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Words related to blockade-runner

a ship that runs through or around a naval blockade

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Based on WordNet 3.0, Farlex clipart collection. © 2003-2012 Princeton University, Farlex Inc.
References in periodicals archive ?
Oil cargoes can be traded while still at sea in a tanker, creating an opportunity for potential blockade-runners to obscure the cargo's ultimate destination.
As Sean Mirski points out, several high-profile sinkings or disablings likely would have a strong deterrent effect on future prospective blockade-runners. (30)
Sleepy colonial backwater ports transformed overnight into booming entrepots, and every would-be blockade-runner constituted a potential embarrassment to federal arms.
as a mere formality." Bulloch and Prioleau launched the first transatlantic blockade-runner, the screw steamer Bermuda, in August 1861.
The blockade-runner's captain struck British colors but had destroyed his manifest and other papers.
The blockade-runner's crew set her alight, denying Walker a valuable prize.
The blockade-runners should not agree to go to an Israeli port, because then their cargo would fall victim to Israel's blockade rules.
If only they knew the triviality of bust-gate, however, compared with the strain in transatlantic relations over the building in British ports of Confederate blockade-runners and commerce raiders during the American Civil War, 1861-5.
The Brits' major tactic was a naval blockade of the Palestinian coast, a seaborne wall that was challenged by the blockade-runners of the Hagana, the Hebrew underground.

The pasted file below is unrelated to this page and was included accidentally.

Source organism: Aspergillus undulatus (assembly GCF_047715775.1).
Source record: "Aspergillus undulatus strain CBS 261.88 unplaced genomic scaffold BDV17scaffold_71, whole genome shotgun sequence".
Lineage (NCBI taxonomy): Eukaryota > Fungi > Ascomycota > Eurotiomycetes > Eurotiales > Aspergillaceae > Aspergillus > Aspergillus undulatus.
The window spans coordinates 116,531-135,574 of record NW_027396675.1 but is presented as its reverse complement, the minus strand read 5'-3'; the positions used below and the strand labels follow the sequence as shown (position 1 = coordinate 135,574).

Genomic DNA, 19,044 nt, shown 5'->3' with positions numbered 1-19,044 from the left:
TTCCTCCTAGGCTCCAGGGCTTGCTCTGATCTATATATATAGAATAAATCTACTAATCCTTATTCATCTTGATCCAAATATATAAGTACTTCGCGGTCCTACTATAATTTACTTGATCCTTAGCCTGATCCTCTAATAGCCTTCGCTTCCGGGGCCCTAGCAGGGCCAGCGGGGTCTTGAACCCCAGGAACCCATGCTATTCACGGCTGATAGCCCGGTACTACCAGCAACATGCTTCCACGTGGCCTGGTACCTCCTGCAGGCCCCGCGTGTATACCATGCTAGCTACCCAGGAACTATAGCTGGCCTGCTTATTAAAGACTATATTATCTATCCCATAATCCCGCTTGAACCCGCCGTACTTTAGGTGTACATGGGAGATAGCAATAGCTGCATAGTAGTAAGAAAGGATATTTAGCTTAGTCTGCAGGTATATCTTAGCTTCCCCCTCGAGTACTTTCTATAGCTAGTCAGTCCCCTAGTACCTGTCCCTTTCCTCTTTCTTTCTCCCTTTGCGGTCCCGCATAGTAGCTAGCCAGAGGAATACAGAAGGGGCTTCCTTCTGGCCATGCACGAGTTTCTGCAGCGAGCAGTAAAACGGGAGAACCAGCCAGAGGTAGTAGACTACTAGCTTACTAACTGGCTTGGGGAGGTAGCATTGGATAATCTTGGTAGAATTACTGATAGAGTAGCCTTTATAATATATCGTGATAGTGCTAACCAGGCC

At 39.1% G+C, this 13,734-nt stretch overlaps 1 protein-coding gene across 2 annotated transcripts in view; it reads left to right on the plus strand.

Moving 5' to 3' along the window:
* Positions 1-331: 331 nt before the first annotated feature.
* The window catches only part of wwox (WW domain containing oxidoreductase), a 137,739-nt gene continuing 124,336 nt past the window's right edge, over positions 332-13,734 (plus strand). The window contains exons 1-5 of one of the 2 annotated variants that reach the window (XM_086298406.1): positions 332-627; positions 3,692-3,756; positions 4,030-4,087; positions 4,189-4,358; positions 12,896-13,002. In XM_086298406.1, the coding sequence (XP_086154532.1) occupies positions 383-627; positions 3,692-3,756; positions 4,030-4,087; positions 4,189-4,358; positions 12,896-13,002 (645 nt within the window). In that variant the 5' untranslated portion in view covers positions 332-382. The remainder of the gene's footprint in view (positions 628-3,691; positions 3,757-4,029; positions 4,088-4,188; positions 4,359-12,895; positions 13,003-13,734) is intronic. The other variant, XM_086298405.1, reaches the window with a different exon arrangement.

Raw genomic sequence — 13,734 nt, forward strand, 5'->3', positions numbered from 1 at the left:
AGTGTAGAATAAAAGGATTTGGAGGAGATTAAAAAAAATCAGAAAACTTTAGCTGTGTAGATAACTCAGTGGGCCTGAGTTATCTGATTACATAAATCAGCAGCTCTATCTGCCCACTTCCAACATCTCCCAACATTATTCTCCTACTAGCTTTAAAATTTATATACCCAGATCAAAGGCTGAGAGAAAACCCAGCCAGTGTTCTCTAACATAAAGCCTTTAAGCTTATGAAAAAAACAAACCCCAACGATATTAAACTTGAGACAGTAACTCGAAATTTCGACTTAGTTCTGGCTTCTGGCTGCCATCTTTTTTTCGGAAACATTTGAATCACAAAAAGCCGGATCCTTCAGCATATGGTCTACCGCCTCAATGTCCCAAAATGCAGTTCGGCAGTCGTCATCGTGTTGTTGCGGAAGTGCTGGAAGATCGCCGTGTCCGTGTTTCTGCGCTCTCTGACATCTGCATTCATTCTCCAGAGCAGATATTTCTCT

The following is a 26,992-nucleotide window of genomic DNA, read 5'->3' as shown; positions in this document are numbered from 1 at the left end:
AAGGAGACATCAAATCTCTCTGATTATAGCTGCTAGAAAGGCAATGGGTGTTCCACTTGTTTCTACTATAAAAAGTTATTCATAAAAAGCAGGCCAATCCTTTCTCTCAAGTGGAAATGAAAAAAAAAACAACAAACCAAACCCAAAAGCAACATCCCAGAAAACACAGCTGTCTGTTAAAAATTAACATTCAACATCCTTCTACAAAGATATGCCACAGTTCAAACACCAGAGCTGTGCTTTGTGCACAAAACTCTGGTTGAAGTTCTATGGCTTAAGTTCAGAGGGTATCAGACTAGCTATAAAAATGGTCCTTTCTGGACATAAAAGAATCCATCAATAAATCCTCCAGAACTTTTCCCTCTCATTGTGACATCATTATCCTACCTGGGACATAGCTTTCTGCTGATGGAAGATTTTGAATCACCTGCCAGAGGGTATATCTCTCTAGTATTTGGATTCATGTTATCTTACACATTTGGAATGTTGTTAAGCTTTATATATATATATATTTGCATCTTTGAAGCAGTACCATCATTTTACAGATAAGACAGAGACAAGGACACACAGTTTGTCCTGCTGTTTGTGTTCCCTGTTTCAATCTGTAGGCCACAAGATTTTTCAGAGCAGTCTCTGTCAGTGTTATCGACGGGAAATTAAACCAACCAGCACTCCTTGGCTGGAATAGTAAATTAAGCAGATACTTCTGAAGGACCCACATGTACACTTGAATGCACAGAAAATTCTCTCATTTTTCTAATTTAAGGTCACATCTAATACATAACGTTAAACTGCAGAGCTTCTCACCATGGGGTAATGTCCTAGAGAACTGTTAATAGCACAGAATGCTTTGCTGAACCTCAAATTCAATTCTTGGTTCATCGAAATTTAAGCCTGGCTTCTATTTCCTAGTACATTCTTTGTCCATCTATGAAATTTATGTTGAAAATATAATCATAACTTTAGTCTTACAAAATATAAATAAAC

Most were spies, smugglers, blockade-runners, carriers of contraband goods, and foreign nationals.
Later privateers, such as the Confederate blockade-runners in the American Civil War and rum-runners from Prohibition contributed to the country's dubious, yet romantic, development.
Better yet, the author has described the little-known operations of German surface blockade-runners as well.
The paddles teamer was one of the last of the highly controversial blockade-runners constructed on the Mersey during the American Civil War.
He presents the Confederate offensive and defensive forces: a medley of government commerce raiders, privateers, and blockade-runners as being the former, and commercial ships rebuilt for war, makeshift ironclads, forts, and innovative technologies (torpedoes and a submarine) comprising the latter.
Maffitt recounts his experiences on the blockade-runners Nassau and Owl, while Wilkinson describes his service running into Wilmington with the Robert E.